Public access to Forest Observatory documents

Apr 15, 2020

by Christopher Anderson

We’re excited to share a series of documents that the California Forest Observatory team has put together as we’ve embarked on our journey to build this platform.

At the outset of this project we knew little about wildfire. We knew even less about how the community responsible for planning, managing & mitigating wildfire used data or technology.

Getting to know the people

We set out to survey this community to better understand the tools they used, the pain points they felt, the blue sky visions they had for the next generation of wildfire technologies & how they wanted us to develop the California Forest Observatory to support their visions.

We interviewed stakeholders across the wildfire science community, including experts in land management, emergency services, forest ecology, wildfire, meteorology, hydrology & wildlife biology.

Much of this work was led by Allison Wolff from Vibrant Planet, Kevin Farnham from Mirra & Scott Conway from Conway Conservation. They conducted over 70 interviews in a five month period to thoroughly characterize the perspectives and needs of the wildfire response community in California. We then took hundreds of pages of their notes and quotes to create a synthesis document: The Forest Observatory Ethnography Synthesis.

A preview of California Forest Observatory data: vertical layer count. It's a metric of habitat complexity, colored from low (white) to moderate (grey) to high (red) complexity. Region: Plumas National Forest.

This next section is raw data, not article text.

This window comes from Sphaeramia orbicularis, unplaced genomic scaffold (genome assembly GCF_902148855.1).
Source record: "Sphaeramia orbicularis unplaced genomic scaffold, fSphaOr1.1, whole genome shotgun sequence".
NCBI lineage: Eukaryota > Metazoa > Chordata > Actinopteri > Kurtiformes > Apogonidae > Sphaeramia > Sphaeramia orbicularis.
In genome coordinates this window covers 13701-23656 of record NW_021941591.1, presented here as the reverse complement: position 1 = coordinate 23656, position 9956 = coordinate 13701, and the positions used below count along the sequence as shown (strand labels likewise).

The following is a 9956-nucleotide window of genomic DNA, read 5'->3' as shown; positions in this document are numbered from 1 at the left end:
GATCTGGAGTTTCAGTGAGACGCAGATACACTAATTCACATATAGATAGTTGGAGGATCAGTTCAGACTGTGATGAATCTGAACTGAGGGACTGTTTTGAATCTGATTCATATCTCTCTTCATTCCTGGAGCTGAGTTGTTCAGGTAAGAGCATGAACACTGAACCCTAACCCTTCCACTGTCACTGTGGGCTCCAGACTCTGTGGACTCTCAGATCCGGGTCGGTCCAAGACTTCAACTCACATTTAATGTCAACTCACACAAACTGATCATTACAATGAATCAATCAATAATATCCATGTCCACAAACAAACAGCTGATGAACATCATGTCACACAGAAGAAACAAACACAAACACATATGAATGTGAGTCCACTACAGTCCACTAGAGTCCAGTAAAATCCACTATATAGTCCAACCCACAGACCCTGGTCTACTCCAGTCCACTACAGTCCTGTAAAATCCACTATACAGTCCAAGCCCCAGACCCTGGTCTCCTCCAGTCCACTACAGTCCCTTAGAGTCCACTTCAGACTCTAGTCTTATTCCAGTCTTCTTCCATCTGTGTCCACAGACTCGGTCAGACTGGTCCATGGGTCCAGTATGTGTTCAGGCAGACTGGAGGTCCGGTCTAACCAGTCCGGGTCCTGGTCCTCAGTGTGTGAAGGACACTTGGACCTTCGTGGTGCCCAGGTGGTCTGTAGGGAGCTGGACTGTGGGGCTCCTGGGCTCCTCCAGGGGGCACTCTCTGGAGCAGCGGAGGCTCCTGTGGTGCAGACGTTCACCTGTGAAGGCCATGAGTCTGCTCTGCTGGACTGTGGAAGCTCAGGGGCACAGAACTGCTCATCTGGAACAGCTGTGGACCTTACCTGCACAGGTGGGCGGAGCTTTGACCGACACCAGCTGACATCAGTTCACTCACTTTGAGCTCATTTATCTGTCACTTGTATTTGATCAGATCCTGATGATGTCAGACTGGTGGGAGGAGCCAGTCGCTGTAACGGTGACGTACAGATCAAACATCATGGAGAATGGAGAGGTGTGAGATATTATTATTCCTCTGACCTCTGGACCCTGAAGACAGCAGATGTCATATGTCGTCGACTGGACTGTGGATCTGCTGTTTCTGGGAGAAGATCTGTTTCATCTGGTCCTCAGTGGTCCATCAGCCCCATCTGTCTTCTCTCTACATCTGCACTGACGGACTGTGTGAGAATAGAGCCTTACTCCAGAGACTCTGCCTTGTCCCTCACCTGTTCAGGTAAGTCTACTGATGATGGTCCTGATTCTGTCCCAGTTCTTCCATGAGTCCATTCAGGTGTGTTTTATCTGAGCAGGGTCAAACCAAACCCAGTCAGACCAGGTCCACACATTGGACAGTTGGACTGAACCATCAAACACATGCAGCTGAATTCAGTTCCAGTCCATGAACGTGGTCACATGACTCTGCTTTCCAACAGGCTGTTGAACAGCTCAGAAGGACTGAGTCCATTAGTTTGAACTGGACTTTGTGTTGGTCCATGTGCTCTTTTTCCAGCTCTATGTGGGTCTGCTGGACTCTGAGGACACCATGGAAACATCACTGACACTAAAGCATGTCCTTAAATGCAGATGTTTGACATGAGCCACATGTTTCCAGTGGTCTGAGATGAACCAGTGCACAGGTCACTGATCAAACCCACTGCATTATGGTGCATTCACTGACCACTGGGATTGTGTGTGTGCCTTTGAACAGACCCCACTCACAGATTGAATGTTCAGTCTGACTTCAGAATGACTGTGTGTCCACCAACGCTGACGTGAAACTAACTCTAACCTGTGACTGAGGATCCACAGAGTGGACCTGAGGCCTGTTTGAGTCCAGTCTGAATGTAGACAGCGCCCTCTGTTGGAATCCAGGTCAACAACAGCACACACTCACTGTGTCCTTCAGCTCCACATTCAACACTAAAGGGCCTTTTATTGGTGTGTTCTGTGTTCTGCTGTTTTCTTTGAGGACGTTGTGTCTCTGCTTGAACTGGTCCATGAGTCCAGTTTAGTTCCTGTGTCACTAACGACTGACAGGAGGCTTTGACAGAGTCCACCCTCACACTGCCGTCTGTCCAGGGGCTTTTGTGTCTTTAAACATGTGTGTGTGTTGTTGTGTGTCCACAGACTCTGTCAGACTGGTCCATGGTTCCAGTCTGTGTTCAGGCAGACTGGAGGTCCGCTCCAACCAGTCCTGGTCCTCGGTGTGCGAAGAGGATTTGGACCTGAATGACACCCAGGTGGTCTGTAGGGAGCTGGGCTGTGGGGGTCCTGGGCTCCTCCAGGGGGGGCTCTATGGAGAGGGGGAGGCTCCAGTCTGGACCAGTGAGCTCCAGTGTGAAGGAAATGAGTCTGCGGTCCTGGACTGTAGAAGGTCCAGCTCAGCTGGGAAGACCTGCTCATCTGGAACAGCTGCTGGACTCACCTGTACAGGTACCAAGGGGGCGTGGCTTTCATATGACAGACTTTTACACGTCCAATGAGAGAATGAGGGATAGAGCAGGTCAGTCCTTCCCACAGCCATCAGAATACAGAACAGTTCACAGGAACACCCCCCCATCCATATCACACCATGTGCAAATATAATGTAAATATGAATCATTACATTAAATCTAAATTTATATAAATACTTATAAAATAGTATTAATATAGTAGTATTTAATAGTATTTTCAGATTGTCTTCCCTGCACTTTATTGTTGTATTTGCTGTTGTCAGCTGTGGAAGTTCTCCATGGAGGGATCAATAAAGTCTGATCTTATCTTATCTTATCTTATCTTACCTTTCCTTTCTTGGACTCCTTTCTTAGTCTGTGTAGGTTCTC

Getting to know the technology

During the interview process, the team noted all of the different technologies used by this community—datasets, software tools, workflows—and organized them into a data reference document to identify opportunities to integrate Observatory products into existing workflows.

As the process continued, we found ourselves in a tangled web of acronyms. Not only were we confusing software tools like WFDS with WFDSS and WFAS, we were forgetting whether these were tools used by FRAP, FFS or FIA.

So we expanded the scope of our data reference to include an extensive set of wildfire-related resources: organization, agencies & programs; tools, technologies & resources; programs, governance & standards; and a glossary. This is the Forest Observatory Reference Library.

Building a forest monitoring system

During this process we regularly heard about the need for better, up-to-date data on the environmental and anthropogenic drivers of wildfire behavior. This includes better data on vegetation fuels, weather & built infrastructure.

The first product we’re releasing with the Forest Observatory is a series of California-wide vegetation fuels maps derived from satellite data. These include: ladder fuel density, which describes the amount of understory vegetation; canopy height, which tracks the amount of vertically combustible biomass; and canopy base height, the distance between the ground and the lowest combustible branches. These data conform to the LANDFIRE canopy fuels classes.

These data are designed to plug-and-play with contemporary fire behavior models, enabling precision wildfire spread predictions. And thanks to our partnership with Planet and access to their PlanetScope imagery, the quality and the detail of these data are unprecedented. We describe the forest structure fuel metrics in the Forest Observatory Data Description.

All Forest Observatory data will be made freely available for public access with limited commercial restrictions starting this summer. Until then, we invite you to peruse and share these documents.



A foray into large-scale species mapping


Modern Fire in California